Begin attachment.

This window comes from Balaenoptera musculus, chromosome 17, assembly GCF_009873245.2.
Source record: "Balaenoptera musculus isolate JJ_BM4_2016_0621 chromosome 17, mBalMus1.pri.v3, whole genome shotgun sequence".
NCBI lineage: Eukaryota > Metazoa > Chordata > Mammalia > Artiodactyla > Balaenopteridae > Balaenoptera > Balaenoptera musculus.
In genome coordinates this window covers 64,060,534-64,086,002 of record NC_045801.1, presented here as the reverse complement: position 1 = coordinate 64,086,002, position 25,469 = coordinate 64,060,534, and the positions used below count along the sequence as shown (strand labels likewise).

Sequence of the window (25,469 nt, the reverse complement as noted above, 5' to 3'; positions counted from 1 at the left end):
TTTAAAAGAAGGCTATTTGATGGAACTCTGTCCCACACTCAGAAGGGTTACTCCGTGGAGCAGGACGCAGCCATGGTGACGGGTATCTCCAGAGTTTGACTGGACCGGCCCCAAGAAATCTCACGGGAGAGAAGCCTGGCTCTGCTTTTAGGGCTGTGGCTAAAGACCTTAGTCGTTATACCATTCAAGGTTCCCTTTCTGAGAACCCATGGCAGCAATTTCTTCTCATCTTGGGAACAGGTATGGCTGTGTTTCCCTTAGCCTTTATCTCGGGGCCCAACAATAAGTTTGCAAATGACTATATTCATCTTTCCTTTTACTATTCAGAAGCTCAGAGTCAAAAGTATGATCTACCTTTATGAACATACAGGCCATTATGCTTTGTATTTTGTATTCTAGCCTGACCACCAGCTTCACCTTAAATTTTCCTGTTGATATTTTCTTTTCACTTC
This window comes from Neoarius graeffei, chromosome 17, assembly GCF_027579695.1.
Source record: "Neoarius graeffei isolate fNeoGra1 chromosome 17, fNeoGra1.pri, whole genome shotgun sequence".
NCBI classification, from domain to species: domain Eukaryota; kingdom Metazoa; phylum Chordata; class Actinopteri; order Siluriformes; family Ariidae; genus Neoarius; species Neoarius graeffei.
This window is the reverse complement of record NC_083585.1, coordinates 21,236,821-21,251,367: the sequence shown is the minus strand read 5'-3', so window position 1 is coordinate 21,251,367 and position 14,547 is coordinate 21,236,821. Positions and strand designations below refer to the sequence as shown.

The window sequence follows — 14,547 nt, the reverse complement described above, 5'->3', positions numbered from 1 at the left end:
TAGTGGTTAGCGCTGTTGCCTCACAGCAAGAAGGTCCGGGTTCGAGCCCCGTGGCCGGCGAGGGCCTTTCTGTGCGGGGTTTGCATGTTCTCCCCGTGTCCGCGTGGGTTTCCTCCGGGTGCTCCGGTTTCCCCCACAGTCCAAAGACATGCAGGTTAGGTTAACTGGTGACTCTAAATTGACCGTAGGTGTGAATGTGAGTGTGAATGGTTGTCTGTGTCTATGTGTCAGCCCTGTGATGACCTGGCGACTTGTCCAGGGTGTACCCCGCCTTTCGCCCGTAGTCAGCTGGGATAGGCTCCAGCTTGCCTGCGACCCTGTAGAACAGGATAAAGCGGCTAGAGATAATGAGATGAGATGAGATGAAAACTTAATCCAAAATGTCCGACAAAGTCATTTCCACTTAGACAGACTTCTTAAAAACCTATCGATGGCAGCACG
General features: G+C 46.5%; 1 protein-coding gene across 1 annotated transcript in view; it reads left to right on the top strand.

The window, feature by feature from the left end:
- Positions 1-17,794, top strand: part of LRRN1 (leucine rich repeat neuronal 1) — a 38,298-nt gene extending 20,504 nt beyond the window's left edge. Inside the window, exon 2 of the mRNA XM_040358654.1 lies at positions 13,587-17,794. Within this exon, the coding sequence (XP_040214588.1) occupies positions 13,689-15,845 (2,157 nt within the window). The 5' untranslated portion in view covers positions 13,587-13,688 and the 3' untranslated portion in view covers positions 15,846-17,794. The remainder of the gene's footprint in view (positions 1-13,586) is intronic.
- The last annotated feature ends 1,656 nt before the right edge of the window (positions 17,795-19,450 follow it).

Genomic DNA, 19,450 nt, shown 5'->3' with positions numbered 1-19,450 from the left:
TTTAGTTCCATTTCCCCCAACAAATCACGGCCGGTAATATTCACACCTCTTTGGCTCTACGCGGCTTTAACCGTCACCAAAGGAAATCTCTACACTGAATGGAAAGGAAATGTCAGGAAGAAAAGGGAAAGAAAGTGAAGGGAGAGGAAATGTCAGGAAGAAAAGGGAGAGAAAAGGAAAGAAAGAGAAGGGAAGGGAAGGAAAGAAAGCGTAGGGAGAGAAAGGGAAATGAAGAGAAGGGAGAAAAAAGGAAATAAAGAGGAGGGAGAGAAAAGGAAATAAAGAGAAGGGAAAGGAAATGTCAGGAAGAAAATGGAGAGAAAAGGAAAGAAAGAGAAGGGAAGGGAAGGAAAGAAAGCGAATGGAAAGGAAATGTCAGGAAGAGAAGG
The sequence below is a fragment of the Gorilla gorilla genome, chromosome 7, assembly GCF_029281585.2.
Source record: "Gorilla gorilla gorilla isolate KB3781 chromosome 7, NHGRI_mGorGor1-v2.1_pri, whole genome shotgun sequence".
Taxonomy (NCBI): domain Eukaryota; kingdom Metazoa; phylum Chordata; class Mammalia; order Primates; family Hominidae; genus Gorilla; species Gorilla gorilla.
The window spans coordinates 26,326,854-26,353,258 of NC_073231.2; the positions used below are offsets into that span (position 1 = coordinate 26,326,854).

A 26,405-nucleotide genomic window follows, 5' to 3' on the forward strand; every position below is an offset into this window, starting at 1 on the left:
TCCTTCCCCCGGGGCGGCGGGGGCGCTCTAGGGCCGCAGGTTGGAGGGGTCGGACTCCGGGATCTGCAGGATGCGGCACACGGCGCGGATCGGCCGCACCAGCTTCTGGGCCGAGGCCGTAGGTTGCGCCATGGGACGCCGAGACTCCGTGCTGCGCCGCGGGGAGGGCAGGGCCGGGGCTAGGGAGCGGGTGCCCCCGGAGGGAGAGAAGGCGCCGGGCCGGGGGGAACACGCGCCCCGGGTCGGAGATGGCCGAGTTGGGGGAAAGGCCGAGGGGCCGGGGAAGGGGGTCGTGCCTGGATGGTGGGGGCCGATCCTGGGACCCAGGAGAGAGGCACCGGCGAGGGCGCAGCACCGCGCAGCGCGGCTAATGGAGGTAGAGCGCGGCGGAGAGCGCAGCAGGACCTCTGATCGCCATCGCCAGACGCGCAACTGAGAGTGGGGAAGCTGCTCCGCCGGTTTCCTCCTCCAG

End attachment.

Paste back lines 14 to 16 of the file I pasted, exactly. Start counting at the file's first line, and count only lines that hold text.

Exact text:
The window, feature by feature from the left end:
- Positions 1-17,794, top strand: part of LRRN1 (leucine rich repeat neuronal 1) — a 38,298-nt gene extending 20,504 nt beyond the window's left edge. Inside the window, exon 2 of the mRNA XM_040358654.1 lies at positions 13,587-17,794. Within this exon, the coding sequence (XP_040214588.1) occupies positions 13,689-15,845 (2,157 nt within the window). The 5' untranslated portion in view covers positions 13,587-13,688 and the 3' untranslated portion in view covers positions 15,846-17,794. The remainder of the gene's footprint in view (positions 1-13,586) is intronic.
- The last annotated feature ends 1,656 nt before the right edge of the window (positions 17,795-19,450 follow it).